Jul 25, 2016 - 9:00am

Democrats Can Make History by Looking at America’s Past

After rocking the issues in Cleveland, the political world’s eyes are on Philadelphia, site of the Democratic National Convention.

“Let’s Make History Again” is the convention’s theme. Being a city rich with history—think Ben Franklin, the Declaration of Independence, and Rocky Balboa—Philadelphia inspired us to look back at great moments in American business history and how they helped us become the world’s biggest economy.

Hopefully this will inspire the Democratic Party to get Back to Business and build off our nation’s success in order to build a stronger economy.


From having the foresight to invent bifocals to the world-changing invention of the personal computer, American inventors have always been successful in creating innovative technologies.

Founding father, Ben Franklin invented the bifocals in the 1700s.

In 1837, John Deere invented the first steel plow, which modernized the agricultural industry in America. 

John Deere Plow ASABE Landmark No 7

Alexander Graham Bell, transformed communications by inventing the telephone in 1876.

Henry Ford invented the first moving assembly line for mass production in 1913.


1913 photo of a Ford Model T assembly line.
1913 photo of a Ford Model T assembly line.

The transistor, which revolutionized electronic devices—and later brought us the Computer Age--was invented by John Bardeen, Walter Brattain, and William Shockley in 1947.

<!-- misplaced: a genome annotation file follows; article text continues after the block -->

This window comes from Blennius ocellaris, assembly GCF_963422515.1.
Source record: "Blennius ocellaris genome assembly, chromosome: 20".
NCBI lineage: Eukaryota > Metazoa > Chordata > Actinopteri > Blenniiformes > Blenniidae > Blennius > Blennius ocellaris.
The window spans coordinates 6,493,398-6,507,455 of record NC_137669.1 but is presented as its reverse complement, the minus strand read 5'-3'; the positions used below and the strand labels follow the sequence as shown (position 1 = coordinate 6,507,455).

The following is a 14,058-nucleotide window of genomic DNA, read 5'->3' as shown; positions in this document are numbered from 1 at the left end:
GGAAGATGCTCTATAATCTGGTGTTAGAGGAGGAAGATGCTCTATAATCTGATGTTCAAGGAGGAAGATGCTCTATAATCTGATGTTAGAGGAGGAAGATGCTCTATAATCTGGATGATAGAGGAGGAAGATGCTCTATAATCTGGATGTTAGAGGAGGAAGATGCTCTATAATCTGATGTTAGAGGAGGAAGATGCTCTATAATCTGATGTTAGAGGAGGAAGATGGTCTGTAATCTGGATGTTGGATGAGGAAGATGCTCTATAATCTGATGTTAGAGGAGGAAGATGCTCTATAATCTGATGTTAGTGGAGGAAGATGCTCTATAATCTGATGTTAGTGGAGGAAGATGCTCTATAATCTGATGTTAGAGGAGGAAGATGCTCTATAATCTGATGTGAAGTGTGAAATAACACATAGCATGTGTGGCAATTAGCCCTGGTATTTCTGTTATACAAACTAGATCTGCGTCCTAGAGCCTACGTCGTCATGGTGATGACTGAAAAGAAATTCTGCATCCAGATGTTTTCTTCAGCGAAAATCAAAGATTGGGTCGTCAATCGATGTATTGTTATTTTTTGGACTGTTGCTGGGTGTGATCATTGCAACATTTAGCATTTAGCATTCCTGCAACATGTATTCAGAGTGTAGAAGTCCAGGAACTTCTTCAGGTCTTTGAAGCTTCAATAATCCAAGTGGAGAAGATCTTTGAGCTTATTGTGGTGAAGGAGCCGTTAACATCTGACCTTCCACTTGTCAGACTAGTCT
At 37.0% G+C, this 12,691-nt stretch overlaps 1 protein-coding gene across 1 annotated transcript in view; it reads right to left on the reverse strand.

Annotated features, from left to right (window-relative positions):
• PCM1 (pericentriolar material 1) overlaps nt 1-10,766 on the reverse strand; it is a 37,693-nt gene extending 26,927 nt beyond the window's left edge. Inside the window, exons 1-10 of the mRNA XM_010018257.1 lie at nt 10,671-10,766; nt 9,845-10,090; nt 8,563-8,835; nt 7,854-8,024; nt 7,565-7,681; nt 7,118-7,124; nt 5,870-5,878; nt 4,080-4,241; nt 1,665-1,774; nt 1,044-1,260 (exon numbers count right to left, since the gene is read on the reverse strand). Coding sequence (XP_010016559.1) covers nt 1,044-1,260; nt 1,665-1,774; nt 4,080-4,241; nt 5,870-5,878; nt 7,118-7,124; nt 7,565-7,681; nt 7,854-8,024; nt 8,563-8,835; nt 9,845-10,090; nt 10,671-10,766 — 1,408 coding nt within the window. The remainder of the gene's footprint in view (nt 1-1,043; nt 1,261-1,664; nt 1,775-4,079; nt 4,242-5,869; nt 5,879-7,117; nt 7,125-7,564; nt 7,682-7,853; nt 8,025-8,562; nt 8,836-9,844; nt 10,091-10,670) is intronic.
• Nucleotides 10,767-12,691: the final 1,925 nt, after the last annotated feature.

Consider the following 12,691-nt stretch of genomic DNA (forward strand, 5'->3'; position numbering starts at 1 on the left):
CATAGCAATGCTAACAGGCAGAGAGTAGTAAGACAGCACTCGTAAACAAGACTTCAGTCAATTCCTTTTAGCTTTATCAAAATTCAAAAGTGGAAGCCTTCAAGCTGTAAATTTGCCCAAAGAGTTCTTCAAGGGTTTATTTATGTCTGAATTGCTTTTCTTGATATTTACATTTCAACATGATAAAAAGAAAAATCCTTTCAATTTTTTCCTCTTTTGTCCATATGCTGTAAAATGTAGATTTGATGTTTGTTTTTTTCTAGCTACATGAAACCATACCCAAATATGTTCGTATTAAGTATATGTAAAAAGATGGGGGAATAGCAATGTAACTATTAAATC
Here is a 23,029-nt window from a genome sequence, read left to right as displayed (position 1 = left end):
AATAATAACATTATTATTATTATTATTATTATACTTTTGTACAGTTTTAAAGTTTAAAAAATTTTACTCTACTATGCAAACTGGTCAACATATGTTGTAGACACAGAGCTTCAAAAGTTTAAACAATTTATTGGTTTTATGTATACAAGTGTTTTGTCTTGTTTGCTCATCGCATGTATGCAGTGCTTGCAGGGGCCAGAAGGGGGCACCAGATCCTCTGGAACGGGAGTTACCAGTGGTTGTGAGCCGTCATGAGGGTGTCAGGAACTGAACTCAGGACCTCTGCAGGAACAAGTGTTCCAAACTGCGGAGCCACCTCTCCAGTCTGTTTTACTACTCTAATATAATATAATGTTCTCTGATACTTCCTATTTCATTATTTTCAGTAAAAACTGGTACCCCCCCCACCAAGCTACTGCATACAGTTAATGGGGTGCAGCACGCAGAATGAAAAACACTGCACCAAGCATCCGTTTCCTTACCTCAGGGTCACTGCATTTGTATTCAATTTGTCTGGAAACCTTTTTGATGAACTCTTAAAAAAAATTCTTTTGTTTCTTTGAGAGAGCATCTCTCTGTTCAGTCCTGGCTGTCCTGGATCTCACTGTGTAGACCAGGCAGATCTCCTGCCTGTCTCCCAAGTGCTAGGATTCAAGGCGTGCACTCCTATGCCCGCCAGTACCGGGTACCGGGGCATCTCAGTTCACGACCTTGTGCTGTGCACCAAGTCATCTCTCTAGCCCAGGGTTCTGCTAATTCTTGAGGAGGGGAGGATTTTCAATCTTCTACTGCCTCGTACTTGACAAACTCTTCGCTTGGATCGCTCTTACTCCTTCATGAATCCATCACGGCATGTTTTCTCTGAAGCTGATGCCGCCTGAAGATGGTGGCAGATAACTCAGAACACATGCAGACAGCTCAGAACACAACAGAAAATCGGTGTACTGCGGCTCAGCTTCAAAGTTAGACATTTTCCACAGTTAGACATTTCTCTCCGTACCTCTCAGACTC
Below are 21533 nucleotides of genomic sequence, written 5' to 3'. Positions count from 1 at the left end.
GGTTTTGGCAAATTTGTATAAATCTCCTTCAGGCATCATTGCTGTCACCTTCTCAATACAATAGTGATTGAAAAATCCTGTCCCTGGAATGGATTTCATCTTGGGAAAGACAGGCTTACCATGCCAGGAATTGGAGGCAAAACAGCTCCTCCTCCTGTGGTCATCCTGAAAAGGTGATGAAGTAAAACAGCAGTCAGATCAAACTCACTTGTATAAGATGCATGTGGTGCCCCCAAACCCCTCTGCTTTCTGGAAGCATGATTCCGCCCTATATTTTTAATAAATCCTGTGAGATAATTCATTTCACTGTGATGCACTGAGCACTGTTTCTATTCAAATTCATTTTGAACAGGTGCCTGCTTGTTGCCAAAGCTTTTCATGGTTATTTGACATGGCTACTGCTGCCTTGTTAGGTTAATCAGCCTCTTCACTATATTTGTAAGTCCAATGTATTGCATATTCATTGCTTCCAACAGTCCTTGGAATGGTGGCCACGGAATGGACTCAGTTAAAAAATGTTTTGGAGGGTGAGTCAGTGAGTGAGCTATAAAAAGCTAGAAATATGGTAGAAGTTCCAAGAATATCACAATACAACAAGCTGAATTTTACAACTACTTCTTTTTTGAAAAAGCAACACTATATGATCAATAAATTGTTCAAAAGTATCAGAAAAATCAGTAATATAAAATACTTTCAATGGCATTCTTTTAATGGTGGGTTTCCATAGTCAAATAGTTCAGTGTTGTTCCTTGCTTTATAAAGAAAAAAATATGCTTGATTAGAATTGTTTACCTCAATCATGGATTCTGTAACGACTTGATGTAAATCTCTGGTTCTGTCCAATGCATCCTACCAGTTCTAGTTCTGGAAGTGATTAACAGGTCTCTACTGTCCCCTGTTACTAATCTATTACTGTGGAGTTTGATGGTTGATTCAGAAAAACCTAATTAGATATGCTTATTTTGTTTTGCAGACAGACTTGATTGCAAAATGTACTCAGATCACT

Apple, led by co-founders Steve Jobs and Steve Wozniak, released the first Macintosh computer in 1984.



America has been blessed with energy abundance.  With centuries of experience under our belt along with new innovations, America continues be a world energy leader.

In 1821 William Hart drilled the first natural gas well. Today, natural gas generates one-third of U.S. electricity.

The first oil well  was drilled in Titusville, Pennsylvania in 1859.

George Westinghouse, licensed the steam turbine in 1895 and used it to generate electricity. Today, about 80% of the world’s electricity is generated by steam.

Daryl Chapin, Gerald Pearson, and Calvin Fuller invented the solar cell in 1955, turning the power of the sun into electricity.

In 1997, George Mitchell led a team that combined horizontal drilling with hydraulic fracturing to unleash oil and natural gas from shale formations. The U.S. is now the world’s top petroleum producer.


An oil jack near Corpus Christi, Texas.



Through its history, America has led the world in infrastructure wonders like canals, dams, and highways.

Canals became imperative to trade when the Erie Canal was built in 1825, followed by the Panama Canal in 1914 which linked the Atlantic and Pacific Oceans.

Construction of the Hoover Dam was finished in 1935, making it the largest in the world when it was completed.

President Eisenhower's Interstate Highway System, dubbed the “greatest public works project in history,“ revolutionized American travel.



These accomplishment brought us closer together helped shape America into the world trade leader we are today.

With his Clermont sailing up and down the Hudson River, Robert Fulton launched the first commercially successful steamboat in 1807.

The establishment of the first transcontinental railroad in 1869 made transporting goods remarkably easier, cheaper, and more flexible.

Eight years after the Wright Brothers’ first successful airplane flights, the first U.S. airmail delivery took place in 1911. Shipping has never been the same since.

Abby Kelly, Erica Roberts and Katie Powers contributed to this piece.

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